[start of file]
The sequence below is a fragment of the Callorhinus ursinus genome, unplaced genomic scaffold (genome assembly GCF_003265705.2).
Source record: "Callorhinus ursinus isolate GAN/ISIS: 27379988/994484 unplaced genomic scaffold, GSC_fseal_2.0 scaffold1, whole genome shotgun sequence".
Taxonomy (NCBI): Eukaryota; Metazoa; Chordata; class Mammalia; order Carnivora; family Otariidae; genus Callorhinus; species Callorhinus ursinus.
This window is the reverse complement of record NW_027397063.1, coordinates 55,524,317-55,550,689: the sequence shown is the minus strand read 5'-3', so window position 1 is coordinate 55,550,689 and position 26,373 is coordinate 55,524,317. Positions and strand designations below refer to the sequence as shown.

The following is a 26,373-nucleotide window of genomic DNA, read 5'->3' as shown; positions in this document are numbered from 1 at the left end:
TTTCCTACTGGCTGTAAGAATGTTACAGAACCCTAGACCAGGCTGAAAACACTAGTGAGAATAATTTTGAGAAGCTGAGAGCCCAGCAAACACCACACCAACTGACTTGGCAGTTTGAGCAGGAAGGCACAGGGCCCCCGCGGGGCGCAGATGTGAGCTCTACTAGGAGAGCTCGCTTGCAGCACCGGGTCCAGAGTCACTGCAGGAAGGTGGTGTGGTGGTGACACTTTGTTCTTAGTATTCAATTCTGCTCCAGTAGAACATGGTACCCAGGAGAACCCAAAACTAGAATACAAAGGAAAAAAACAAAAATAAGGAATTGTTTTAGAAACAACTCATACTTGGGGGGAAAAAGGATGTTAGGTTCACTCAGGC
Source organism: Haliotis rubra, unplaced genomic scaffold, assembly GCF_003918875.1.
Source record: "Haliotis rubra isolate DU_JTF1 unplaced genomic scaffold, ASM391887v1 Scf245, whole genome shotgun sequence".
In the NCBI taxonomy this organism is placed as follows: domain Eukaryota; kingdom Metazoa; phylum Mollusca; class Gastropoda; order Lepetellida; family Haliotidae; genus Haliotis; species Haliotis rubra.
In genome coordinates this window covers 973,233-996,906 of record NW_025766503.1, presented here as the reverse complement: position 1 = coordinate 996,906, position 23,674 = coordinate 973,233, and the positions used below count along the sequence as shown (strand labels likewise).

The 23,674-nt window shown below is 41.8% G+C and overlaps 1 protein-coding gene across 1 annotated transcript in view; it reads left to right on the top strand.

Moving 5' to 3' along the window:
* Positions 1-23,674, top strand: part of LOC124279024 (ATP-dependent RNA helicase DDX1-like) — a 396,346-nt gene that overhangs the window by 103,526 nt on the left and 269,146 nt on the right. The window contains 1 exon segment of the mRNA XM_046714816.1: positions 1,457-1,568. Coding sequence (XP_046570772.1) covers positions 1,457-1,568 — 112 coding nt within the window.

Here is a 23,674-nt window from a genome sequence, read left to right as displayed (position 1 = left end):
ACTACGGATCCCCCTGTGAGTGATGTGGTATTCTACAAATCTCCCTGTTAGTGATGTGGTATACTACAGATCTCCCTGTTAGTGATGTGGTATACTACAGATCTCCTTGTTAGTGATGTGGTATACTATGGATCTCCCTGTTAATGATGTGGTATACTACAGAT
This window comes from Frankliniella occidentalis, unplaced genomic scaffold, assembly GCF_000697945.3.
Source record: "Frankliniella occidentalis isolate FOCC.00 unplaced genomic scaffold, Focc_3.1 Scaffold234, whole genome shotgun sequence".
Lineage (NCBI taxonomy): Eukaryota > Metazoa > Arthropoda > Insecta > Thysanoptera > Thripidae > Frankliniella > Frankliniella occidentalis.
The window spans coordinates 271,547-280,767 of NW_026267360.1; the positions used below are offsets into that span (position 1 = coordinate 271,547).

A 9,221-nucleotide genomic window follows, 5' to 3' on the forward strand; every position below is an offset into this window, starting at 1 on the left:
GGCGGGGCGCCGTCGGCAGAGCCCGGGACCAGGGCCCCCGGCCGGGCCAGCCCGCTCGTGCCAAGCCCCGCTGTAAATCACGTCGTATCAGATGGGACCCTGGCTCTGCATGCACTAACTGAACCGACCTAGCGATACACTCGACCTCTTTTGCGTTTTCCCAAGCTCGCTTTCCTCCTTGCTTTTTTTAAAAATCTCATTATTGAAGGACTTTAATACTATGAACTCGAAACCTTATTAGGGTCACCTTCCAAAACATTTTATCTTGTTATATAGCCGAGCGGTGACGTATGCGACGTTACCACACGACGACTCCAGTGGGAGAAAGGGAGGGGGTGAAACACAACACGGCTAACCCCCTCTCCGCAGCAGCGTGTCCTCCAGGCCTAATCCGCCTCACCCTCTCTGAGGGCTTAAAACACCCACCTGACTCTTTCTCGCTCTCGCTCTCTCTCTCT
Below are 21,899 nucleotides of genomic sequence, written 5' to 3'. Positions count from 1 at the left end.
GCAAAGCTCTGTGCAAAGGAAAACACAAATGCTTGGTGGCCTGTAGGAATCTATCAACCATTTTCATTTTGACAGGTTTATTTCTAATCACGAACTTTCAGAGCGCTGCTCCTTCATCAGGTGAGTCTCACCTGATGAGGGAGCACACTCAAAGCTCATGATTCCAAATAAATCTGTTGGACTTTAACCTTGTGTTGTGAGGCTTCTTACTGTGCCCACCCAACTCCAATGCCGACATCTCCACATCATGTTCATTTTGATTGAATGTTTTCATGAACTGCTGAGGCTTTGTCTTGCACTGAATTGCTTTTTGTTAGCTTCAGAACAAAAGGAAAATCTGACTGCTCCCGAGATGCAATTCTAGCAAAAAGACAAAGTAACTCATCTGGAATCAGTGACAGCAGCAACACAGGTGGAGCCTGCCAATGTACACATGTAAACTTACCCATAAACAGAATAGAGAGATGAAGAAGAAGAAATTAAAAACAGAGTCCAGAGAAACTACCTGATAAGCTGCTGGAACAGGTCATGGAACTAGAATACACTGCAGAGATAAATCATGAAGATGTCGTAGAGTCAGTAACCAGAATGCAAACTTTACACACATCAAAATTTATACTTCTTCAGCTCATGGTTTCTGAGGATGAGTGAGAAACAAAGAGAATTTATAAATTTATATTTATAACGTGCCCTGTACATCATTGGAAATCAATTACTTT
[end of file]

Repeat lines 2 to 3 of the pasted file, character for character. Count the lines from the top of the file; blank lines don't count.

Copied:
Source record: "Callorhinus ursinus isolate GAN/ISIS: 27379988/994484 unplaced genomic scaffold, GSC_fseal_2.0 scaffold1, whole genome shotgun sequence".
Taxonomy (NCBI): Eukaryota; Metazoa; Chordata; class Mammalia; order Carnivora; family Otariidae; genus Callorhinus; species Callorhinus ursinus.